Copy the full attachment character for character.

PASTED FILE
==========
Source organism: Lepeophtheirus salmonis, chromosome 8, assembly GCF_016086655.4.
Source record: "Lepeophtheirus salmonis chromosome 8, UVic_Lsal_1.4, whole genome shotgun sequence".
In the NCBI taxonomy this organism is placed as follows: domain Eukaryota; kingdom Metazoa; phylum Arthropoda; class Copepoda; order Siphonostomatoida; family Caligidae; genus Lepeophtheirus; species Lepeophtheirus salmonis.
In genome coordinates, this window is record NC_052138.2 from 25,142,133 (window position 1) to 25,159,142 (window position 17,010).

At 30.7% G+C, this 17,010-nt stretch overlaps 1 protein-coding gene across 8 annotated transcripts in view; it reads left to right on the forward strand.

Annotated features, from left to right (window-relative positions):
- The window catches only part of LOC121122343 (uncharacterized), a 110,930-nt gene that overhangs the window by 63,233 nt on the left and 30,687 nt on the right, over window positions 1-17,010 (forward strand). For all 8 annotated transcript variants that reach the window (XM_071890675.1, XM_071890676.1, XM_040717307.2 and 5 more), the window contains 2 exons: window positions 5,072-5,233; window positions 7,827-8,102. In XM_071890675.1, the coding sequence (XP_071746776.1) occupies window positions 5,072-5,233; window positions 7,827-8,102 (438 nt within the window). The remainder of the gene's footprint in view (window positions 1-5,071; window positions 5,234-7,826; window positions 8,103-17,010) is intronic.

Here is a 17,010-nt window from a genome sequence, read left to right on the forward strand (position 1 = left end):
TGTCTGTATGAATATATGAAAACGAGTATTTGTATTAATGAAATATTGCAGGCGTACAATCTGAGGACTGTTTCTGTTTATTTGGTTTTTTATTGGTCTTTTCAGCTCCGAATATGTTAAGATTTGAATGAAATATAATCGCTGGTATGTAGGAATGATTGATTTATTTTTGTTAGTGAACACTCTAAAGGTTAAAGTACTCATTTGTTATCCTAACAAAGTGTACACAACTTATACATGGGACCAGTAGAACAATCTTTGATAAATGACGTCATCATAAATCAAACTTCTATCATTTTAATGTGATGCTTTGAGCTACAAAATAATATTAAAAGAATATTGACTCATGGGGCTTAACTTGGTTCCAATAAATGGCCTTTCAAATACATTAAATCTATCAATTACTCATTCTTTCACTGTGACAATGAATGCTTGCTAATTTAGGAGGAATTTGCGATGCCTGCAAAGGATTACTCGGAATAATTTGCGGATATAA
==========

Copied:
Source organism: Lepeophtheirus salmonis, chromosome 8, assembly GCF_016086655.4.
Source record: "Lepeophtheirus salmonis chromosome 8, UVic_Lsal_1.4, whole genome shotgun sequence".
In the NCBI taxonomy this organism is placed as follows: domain Eukaryota; kingdom Metazoa; phylum Arthropoda; class Copepoda; order Siphonostomatoida; family Caligidae; genus Lepeophtheirus; species Lepeophtheirus salmonis.
In genome coordinates, this window is record NC_052138.2 from 25,142,133 (window position 1) to 25,159,142 (window position 17,010).

At 30.7% G+C, this 17,010-nt stretch overlaps 1 protein-coding gene across 8 annotated transcripts in view; it reads left to right on the forward strand.

Annotated features, from left to right (window-relative positions):
- The window catches only part of LOC121122343 (uncharacterized), a 110,930-nt gene that overhangs the window by 63,233 nt on the left and 30,687 nt on the right, over window positions 1-17,010 (forward strand). For all 8 annotated transcript variants that reach the window (XM_071890675.1, XM_071890676.1, XM_040717307.2 and 5 more), the window contains 2 exons: window positions 5,072-5,233; window positions 7,827-8,102. In XM_071890675.1, the coding sequence (XP_071746776.1) occupies window positions 5,072-5,233; window positions 7,827-8,102 (438 nt within the window). The remainder of the gene's footprint in view (window positions 1-5,071; window positions 5,234-7,826; window positions 8,103-17,010) is intronic.

Here is a 17,010-nt window from a genome sequence, read left to right on the forward strand (position 1 = left end):
TGTCTGTATGAATATATGAAAACGAGTATTTGTATTAATGAAATATTGCAGGCGTACAATCTGAGGACTGTTTCTGTTTATTTGGTTTTTTATTGGTCTTTTCAGCTCCGAATATGTTAAGATTTGAATGAAATATAATCGCTGGTATGTAGGAATGATTGATTTATTTTTGTTAGTGAACACTCTAAAGGTTAAAGTACTCATTTGTTATCCTAACAAAGTGTACACAACTTATACATGGGACCAGTAGAACAATCTTTGATAAATGACGTCATCATAAATCAAACTTCTATCATTTTAATGTGATGCTTTGAGCTACAAAATAATATTAAAAGAATATTGACTCATGGGGCTTAACTTGGTTCCAATAAATGGCCTTTCAAATACATTAAATCTATCAATTACTCATTCTTTCACTGTGACAATGAATGCTTGCTAATTTAGGAGGAATTTGCGATGCCTGCAAAGGATTACTCGGAATAATTTGCGGATATAA